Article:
By: Megan Moore
Assistant Women’s Lacrosse Coach

I like to think that I am not “plugged in”.  I use my laptop for word processing, listening to music, Googling and the occasional glance at Facebook. Last week I watched my first online episode of television, thanks only to Brooke and one of our players bringing me up to speed on what Hulu is.  I’ve owned an iPod touch for three years and haven’t downloaded a single application. I like to remain rather unplugged and tuned out actually, turning off the TV and closing the laptop at least an hour before bed and sometimes never turning either on when I get home.  I enjoy living in blissful ignorance of the super network. That is, until last Wednesday.

My miniature robot -- the Verizon iPhone

I joined the other 99,999 imbalanced fanatics at three in the morning on February 3rd and pre-ordered the iPhone 4 for Verizon.  I devoted a solid hour and 15 minutes of my precious sleep time to clicking the “sign in” button on Verizon’s homepage until finally, either after those not as determined had given up and gone back to bed or those more savvy had navigated their way around the downed server (whatever that is), I was able to submit my preorder at 4:09AM.  I am still a little confused and disheartened by myself, but what a rush it was.

I received shipment notification on my icon of technological advancement the next week and dashed home to leave a note ensuring FedEx they could leave my package at the door if no one answered. After practice and team dinner that night I tore into the brown unassuming box and marveled at my purchase. Even the packaging inside emanated coolness. You wouldn’t believe me if I said that as I lifted the lid off the sleek casing, the phone itself was actually glowing.

I will admit that this is not my first smart phone, which I know takes away from the fascination.  When I first got to W&L my cute little multicolored flip phone that had stood by me through college and a year after suffered its last drop and powered down forever.  I battled with the smart phone idea for a while, much longer than the average person with any decisiveness would have. Did I want access to email all the time? Did I want to find directions to Starbucks in the midst of any of my travels? Did I want to join in on the new Blackberry messenger phenomenon? Was all this connectivity worth 30 extra dollars a month and did I even want to be so connected? Yes and no.  I bought in though, and sadly soon after couldn’t remember what life was like without the conveniences.  Planning became virtually unnecessary; there were few situations I might find myself in that the Blackberry couldn’t get me out of:  directions to the nearest Panera, a recruit’s flight status, removing a post from my Facebook wall. How had I survived without it?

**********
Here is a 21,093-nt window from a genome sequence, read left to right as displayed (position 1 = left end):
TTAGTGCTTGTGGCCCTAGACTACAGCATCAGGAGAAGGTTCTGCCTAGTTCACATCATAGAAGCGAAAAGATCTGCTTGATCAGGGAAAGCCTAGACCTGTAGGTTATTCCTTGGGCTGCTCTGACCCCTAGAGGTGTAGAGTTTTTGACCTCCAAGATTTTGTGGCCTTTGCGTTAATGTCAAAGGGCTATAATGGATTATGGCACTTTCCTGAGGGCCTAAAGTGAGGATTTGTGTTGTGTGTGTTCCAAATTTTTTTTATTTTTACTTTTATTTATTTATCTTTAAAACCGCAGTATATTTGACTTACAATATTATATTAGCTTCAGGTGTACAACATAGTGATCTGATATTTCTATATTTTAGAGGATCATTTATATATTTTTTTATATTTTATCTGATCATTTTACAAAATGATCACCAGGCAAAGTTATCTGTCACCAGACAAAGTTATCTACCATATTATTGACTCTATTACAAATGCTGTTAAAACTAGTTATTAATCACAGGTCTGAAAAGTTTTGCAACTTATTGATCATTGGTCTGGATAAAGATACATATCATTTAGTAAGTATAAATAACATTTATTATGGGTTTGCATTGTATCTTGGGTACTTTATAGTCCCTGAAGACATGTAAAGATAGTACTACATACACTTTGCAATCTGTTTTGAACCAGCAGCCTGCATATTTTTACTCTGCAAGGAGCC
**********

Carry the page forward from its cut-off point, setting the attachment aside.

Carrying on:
I realized though in the week span between the death of my Blackberry and the arrival of my miniature robot (what I now call the iPhone), that life was so much more enjoyable, not to mention free of distraction. It meant I actually had to read all new emails at once, rather than opening a new message in between running errands and adding its contents to the information overload that was already my brain. Strangely enough, the inaccessibility made me look forward to sitting down at the computer and organizing the day’s tasks. Without the worldwide web constantly at my fingertips, I was forced to think for myself again. I looked up numbers in the phone book (first I had to find our phone book), wrote down directions and actually picked up the phone to call my mother.

I'm even connected to Hulu now!

But my connectivity has been re-established, and this time it’s more synced than ever. The only things the mini-robot can’t do for me are eat, exercise and breathe.  But it can calculate my calorie-intake, plan and record my grocery list and track how many miles I’ve run, not to mention a whole host of other luxuries I haven’t begun to figure out but are sure to become necessities. Somehow it knows exactly where I have to be and when and can remind me as early and often as I want it to.  I could even use it to read a book but can’t quite bring myself to accept a machine as a stand in for the real thing.  I’m pretty sure it wasn’t in use for a total of 10 minutes on our most recent bus trip to Baltimore, and it doesn’t have my email set up yet. In my free time I guiltily search the app store for life changing innovations and some not so life-changing, like an application I downloaded that plays sounds like ocean waves crashing or a hair dryer blowing. My new favorite is a game called WordsFree, in which you can play scrabble against everyone and anyone on the network. As you can see, I’ve really chosen to use my technological privileges wisely. Regardless, I am not proud to say that I’m becoming an iPhone junkie. You can even get Hulu on this thing.


One Response to “Connected”

  1. Gobby Says:

    Wonderful article – but continue to read “real”books-theIPOD must be a rather incredible invention – too much for grandparents

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